So the country is gripped by election fever. People are on the edge of their seats and can’t wait for the first of the leaders’ debates on TV.
Perhaps I am being a touch optimistic. But in many ways this is the most open general election since 1992 when, against all the odds, the polls and the apparent feeling of the country, Prime Minister John Major held on against Neil Kinnock.
In 1997 we knew Blair would beat Major. The polls couldn’t be that wrong. Labour were consistently so far ahead that it was only going one way. Since then, Labour has won twice more. Blair goes down in political history for many things, but no-one can deny he won three general elections.
I don’t hear too many Labour people claiming Gordon Brown could have done that. Brown doesn’t look like a winner. Fairly or unfairly in this televisual age he gets a pretty monotonous press – and it’s not good.
Polls say he’s the most unpopular Prime Minister since they started polling. I seem to remember them saying the same about John Major. When the media decide that they want something different, it’s into pushing water uphill territory.
And yet … and yet. If Brown was that unpopular why isn’t the main opposition party miles ahead in the polls like Tony Blair in 1997? Cameron is not. Now, with a tight election, much more scrutiny of his position, and his sidekick Osborne’s capabilities to be chancellor under review, this looks close.
A genuine contest for the future of the UK is badly needed and Nick Clegg’s Liberal Democrats will make sure that happens. Nick is part of the leaders’ debates. In Scotland there will rightly be four-way TV debates so as to include the nationalists. So our own Alistair Carmichael is going to get plenty of telly exposure in the coming weeks.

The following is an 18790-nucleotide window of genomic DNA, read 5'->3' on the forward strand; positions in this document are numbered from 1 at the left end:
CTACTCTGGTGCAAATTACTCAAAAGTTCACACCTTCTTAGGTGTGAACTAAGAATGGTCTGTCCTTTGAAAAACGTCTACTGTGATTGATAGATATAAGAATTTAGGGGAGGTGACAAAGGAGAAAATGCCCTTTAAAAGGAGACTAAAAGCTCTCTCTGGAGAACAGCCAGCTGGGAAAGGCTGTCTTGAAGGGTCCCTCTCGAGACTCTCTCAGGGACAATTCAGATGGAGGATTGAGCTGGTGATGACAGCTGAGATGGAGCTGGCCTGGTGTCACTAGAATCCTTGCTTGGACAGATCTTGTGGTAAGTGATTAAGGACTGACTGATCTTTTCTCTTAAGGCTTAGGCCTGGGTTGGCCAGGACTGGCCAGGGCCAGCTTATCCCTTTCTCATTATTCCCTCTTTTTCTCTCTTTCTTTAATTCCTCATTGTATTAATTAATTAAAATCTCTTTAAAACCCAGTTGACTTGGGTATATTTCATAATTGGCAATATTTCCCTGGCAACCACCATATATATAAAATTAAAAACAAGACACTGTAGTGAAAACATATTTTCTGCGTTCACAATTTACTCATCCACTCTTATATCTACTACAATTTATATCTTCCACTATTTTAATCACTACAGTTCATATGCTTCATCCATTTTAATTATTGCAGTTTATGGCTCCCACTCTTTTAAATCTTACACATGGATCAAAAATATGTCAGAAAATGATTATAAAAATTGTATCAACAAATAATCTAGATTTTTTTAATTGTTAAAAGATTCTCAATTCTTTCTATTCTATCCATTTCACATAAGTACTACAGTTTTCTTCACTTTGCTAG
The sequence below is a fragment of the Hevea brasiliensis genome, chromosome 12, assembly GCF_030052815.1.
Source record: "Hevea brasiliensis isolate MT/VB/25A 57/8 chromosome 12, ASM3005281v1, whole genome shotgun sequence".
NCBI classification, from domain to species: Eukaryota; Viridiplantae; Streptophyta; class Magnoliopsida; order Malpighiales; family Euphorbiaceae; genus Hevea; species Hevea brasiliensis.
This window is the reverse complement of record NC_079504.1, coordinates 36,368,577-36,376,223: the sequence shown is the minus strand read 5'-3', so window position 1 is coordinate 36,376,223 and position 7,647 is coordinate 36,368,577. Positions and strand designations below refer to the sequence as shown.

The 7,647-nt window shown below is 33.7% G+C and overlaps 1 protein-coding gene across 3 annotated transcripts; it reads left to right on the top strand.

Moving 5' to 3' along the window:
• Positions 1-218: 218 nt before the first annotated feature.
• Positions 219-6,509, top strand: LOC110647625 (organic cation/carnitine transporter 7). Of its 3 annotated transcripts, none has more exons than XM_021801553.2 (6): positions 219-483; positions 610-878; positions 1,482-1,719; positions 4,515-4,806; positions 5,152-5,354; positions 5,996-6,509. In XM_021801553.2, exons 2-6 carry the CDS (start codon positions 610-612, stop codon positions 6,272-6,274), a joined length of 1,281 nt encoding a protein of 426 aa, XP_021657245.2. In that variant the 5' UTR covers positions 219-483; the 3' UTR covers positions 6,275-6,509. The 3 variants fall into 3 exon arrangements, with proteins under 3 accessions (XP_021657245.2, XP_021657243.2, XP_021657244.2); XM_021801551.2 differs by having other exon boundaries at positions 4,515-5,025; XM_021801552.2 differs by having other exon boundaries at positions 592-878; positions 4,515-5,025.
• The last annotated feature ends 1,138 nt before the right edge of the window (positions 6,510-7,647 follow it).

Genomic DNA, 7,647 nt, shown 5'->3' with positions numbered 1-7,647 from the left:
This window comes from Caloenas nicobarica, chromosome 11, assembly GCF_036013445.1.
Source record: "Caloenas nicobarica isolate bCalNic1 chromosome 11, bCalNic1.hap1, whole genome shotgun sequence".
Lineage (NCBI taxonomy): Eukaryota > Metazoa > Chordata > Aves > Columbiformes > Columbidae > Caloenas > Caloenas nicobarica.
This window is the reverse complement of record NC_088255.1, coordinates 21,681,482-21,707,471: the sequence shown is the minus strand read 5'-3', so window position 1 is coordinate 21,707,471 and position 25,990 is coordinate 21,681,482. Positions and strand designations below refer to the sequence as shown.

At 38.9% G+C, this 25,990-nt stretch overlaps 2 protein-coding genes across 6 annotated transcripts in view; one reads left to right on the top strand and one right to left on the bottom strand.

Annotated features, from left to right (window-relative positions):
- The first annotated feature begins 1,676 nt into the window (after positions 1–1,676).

You have to be slightly extraordinary to knock on people’s doors and ask for their support. Well maybe more than slightly. It’s always challenging whether in Shetland, Edinburgh or London. And that’s what thousands of party workers will be doing over the next four weeks through to polling day on the 6th May.
So if I knock on your door in support of Alistair, please don’t allow me to start discussing the price of Shetland rams. My campaign team fears the calls on Shetland’s crofting fraternity as what should be brief invariably becomes a somewhat lengthier discussion. Well, I mean what’s the point of starting a discussion if you’re not allowed to carry it on?
I have a theory that there are not many places that you can be in the world and not meet either a Shetlander or someone connected to Shetland. Last Saturday I took my scarf-waving son to Ibrox where the boys in blue stuttered past Hamilton.
Who did we meet on the subway from Glasgow’s Queen Street station out to Ibrox but folk from Shetland?
Tavish Scott MSP